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Research Team at William & Mary


Research Interests and Goals

Illuminating, profiling and manipulating perivascular plasticity in microvasculature

Smooth Muscle Cells (SMC) make up the involuntary muscles in our body and cover many hollow organs and the vascular system such as arteries, veins, and lymph vessels. Cardiovascular diseases are the leading cause of death due to heart attacks and strokes. Chronic inflammation developing in the adipose tissue of an overweight or obese body also increase cardiovascular risks.


  • My postdoc project focused on adipose tissue microvasculature and the role of SMC- derived cells in the context of diet induced obesity. I performed extensive flow cytometric and scRNA sequencing based investigation of cell types in adipose tissue microvasculature. (You can read more here.)

  • Adipose tissue microvasculature consists of highly heterogenous types of stromovascular cell types including macrophages and vascular cells. Interestingly, some macrophage types were increased in response to obesity, and decreased in response to smooth muscle specific knock out of pluripotency factor Klf4.

  • Interestingly, lymphatic smooth muscle cells were increased upon obesity along with decreases in blood pressure regulating SMC clusters. 

  • Understanding cellular heterogeneity in adipose tissue and how it changes in response to obesity is of significant biomedical impact and could lead to novel therapies for diabetes and obesity related microvascular complications. 



smooth muscle cells


Obesity promoting

Investigating adipose tissue macrophage phenotypes :


The first dataset in my paper includes adipose tissue stromovascular cells sorted from epidydimal fat of mice fed either normal diet or obesity diet. This dataset presented a large number of macrophages which displayed remarkable plasticity (8 clusters). 


My initial goal is to dive deeper into this group of cells, characterize different macrophage types and compare their abundance in chow vs obesity diet conditions. This project is currently funded by the College of William & Mary with a faculty research grant. I have recruited two undergraduate students: Beryl Jiang senior double majoring in Biology and Computer Science at William & Mary and Yuqi Pang, Statistics senior at UVA to explore this dataset using coding in RStudio. 

B16 Rosetta 20x-Image Export-06.jpg
Human blood monocyte derived macrophages

Human blood monocytes can be utilized to differentiate and generate macrophage (hBMDM) in tissue culture. This system is highly physiologically relevant and a valuable platform to test molecular, cellular mechanisms related to macrophage biology. 


I aim to use  cultured monocyte derived macrophages to recapitulate the differentiated ATM subsets.

Some questions we can ask is, how does an obesity/regression associated cytokine impact the phagocytic capacity of hMDMs? How can we reprogram a lipid associated macrophage back to a lean adipose tissue macrophage? How does the lipid content impact differentiation of monocytes into macrophage types?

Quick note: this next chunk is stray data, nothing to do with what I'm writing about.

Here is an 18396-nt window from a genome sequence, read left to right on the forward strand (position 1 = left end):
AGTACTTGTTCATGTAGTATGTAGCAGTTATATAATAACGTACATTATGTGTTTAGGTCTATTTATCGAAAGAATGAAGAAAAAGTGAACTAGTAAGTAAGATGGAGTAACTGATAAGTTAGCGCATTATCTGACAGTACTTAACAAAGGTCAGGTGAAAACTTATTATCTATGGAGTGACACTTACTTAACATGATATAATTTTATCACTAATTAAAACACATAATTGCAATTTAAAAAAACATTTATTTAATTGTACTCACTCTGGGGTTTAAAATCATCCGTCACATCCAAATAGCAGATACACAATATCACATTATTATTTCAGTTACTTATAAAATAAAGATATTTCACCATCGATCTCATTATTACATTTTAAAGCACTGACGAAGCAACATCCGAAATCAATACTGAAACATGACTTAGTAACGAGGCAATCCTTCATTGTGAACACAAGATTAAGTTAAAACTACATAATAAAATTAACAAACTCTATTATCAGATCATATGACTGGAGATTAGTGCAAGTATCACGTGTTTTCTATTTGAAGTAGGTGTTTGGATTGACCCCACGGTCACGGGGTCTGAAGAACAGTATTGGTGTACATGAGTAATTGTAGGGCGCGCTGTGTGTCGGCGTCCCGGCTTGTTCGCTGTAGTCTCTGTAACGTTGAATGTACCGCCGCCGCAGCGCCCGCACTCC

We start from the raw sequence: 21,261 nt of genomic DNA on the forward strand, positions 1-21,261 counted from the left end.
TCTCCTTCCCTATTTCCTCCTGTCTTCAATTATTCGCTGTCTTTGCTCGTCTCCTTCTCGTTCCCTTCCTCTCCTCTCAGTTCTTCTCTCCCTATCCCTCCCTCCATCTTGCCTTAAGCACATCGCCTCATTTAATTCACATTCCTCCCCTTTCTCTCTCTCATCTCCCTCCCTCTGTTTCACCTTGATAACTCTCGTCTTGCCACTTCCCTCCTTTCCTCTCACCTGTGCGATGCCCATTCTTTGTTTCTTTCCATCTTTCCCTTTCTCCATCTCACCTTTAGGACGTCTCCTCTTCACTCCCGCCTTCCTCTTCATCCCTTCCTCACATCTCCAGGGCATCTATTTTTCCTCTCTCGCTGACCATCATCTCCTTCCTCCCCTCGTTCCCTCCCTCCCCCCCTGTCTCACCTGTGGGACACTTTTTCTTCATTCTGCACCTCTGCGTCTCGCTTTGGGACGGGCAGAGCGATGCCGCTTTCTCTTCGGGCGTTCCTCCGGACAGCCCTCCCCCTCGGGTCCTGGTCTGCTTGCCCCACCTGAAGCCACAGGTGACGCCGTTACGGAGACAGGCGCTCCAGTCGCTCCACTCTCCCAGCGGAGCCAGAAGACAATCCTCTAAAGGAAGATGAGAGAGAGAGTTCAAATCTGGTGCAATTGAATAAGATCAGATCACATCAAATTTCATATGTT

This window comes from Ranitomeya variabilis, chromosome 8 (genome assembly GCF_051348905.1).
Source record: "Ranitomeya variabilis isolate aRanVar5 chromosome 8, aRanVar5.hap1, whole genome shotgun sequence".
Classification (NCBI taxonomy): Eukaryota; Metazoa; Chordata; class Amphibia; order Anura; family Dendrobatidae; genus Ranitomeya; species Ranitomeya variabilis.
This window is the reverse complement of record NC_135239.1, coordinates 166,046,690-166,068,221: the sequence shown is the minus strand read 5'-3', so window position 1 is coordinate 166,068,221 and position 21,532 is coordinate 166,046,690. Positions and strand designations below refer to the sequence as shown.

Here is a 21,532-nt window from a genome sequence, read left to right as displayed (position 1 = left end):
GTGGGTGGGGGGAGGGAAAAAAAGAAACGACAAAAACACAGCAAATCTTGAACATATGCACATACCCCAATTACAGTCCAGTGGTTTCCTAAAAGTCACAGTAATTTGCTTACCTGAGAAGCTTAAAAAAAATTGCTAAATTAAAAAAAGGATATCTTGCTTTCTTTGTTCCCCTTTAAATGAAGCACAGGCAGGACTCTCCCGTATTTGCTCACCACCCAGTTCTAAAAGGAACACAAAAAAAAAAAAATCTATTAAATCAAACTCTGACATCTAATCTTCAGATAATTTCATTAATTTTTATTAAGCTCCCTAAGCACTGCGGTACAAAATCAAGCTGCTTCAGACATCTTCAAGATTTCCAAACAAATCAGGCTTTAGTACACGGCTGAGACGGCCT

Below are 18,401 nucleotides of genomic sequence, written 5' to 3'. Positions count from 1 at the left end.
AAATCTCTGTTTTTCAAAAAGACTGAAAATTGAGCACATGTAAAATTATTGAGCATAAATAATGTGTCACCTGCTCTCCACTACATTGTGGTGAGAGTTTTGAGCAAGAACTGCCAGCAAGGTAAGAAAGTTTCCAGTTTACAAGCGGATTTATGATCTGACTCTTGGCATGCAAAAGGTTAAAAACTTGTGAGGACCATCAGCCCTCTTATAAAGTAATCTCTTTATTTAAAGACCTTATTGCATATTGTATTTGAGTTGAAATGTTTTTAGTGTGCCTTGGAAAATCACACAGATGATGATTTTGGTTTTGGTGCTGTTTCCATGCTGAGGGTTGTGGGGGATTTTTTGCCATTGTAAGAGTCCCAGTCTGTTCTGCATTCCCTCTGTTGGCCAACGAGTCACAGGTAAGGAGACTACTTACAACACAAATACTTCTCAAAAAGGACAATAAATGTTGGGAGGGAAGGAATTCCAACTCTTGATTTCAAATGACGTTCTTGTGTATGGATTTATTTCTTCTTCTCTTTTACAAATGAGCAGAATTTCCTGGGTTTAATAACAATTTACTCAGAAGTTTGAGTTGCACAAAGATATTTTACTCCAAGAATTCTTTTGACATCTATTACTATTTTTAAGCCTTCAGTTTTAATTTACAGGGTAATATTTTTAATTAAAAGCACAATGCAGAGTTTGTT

In order to study the differences between lymphatic and vascular smooth muscle and how they relate to metabolism, I propose to obtain Lymphatic smooth muscle cells from Dr David Zawieja. We can compare this cell line to aortic SMC line from Dr. Owens’s lab using bulk RNA sequencing to find main differences in terms of gene expression and response to contractile phenotype related cytokines.

I hypothesize that obesity promoting cellular transitions exist within the adipose tissue microvasculature. This is based on my preliminary data in my scRNAseq dataset which shows a bridge of endothelial to mesenchymal transition state cells (Figure 3 above). Importantly, top differentially expressed genes such as Timp4, Mfge8 in this group of cells were shown to promote obesity. Potentially, we could test whether these transitions are causative or is a unavoidable due to change in microenvironment.

I have used Myh11-Lgals3 dual lineage tracing system for intravital and ex vivo imaging to illuminate SMC plasticity. 


In the future, it would be a unique research avenue to create a sequential lineage tracer mouse model using Myh11 and Tnnt1-2 to label lymphatic smooth muscle cells which can be used for making knockouts for metabolic experiments and live imaging.


Overall, I would like to know how we can preserve the health and well-being of macrophages, endothelial cells and vasculature as the adipose tissue transforms during obesity, to prevent dysregulation of blood pressure and vascular permeability.

Previously mentored students

Kritihika Layagala, undergrad at WM

Lillian Waller, Medical Resident at VCU

Ana Tsiskarishvili, District Manager at Vector Marketing

Sophia Kirmani, UVA graduate.

Interested in joining our research group? That is awesome!! Just a kind reminder that we do computational biology and data mining at this point. GB does not have a wet lab. William & Mary Biology department has an outstanding Master's degree program that you can apply.

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